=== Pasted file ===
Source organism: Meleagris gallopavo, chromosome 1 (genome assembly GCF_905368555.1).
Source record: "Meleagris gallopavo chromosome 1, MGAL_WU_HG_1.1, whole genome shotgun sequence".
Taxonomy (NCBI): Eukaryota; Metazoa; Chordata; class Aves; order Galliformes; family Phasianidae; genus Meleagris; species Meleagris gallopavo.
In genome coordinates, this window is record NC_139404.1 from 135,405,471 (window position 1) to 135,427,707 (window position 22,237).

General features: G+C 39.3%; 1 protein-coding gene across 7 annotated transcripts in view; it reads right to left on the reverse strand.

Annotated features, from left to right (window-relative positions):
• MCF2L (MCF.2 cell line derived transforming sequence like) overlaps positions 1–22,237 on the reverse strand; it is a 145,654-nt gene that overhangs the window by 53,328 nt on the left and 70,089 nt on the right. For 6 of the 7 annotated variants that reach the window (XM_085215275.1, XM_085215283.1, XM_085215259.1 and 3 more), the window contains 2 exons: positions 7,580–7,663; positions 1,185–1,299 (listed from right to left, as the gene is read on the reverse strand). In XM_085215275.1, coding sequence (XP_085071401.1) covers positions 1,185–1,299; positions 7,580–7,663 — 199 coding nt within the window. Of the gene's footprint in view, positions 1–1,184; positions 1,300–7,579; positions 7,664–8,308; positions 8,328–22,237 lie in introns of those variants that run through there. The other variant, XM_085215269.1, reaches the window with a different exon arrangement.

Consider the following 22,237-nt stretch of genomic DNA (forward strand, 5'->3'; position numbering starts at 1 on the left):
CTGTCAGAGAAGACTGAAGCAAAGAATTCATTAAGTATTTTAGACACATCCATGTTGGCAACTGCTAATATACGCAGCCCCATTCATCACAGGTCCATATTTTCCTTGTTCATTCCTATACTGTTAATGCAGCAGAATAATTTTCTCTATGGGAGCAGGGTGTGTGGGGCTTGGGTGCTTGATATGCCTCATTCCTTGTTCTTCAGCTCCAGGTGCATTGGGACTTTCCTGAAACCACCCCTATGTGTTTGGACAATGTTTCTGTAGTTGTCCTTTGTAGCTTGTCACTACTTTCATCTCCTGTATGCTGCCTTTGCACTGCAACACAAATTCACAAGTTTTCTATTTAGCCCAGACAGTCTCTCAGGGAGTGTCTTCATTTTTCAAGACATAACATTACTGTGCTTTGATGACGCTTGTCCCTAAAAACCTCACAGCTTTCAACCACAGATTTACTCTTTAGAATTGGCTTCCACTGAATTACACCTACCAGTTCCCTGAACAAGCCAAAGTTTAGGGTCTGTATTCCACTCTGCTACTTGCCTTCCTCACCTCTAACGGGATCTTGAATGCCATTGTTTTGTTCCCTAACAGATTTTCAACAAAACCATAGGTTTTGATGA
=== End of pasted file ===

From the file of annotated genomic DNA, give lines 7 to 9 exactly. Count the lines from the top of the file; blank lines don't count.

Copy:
• MCF2L (MCF.2 cell line derived transforming sequence like) overlaps positions 1–22,237 on the reverse strand; it is a 145,654-nt gene that overhangs the window by 53,328 nt on the left and 70,089 nt on the right. For 6 of the 7 annotated variants that reach the window (XM_085215275.1, XM_085215283.1, XM_085215259.1 and 3 more), the window contains 2 exons: positions 7,580–7,663; positions 1,185–1,299 (listed from right to left, as the gene is read on the reverse strand). In XM_085215275.1, coding sequence (XP_085071401.1) covers positions 1,185–1,299; positions 7,580–7,663 — 199 coding nt within the window. Of the gene's footprint in view, positions 1–1,184; positions 1,300–7,579; positions 7,664–8,308; positions 8,328–22,237 lie in introns of those variants that run through there. The other variant, XM_085215269.1, reaches the window with a different exon arrangement.

Consider the following 22,237-nt stretch of genomic DNA (forward strand, 5'->3'; position numbering starts at 1 on the left):
CTGTCAGAGAAGACTGAAGCAAAGAATTCATTAAGTATTTTAGACACATCCATGTTGGCAACTGCTAATATACGCAGCCCCATTCATCACAGGTCCATATTTTCCTTGTTCATTCCTATACTGTTAATGCAGCAGAATAATTTTCTCTATGGGAGCAGGGTGTGTGGGGCTTGGGTGCTTGATATGCCTCATTCCTTGTTCTTCAGCTCCAGGTGCATTGGGACTTTCCTGAAACCACCCCTATGTGTTTGGACAATGTTTCTGTAGTTGTCCTTTGTAGCTTGTCACTACTTTCATCTCCTGTATGCTGCCTTTGCACTGCAACACAAATTCACAAGTTTTCTATTTAGCCCAGACAGTCTCTCAGGGAGTGTCTTCATTTTTCAAGACATAACATTACTGTGCTTTGATGACGCTTGTCCCTAAAAACCTCACAGCTTTCAACCACAGATTTACTCTTTAGAATTGGCTTCCACTGAATTACACCTACCAGTTCCCTGAACAAGCCAAAGTTTAGGGTCTGTATTCCACTCTGCTACTTGCCTTCCTCACCTCTAACGGGATCTTGAATGCCATTGTTTTGTTCCCTAACAGATTTTCAACAAAACCATAGGTTTTGATGA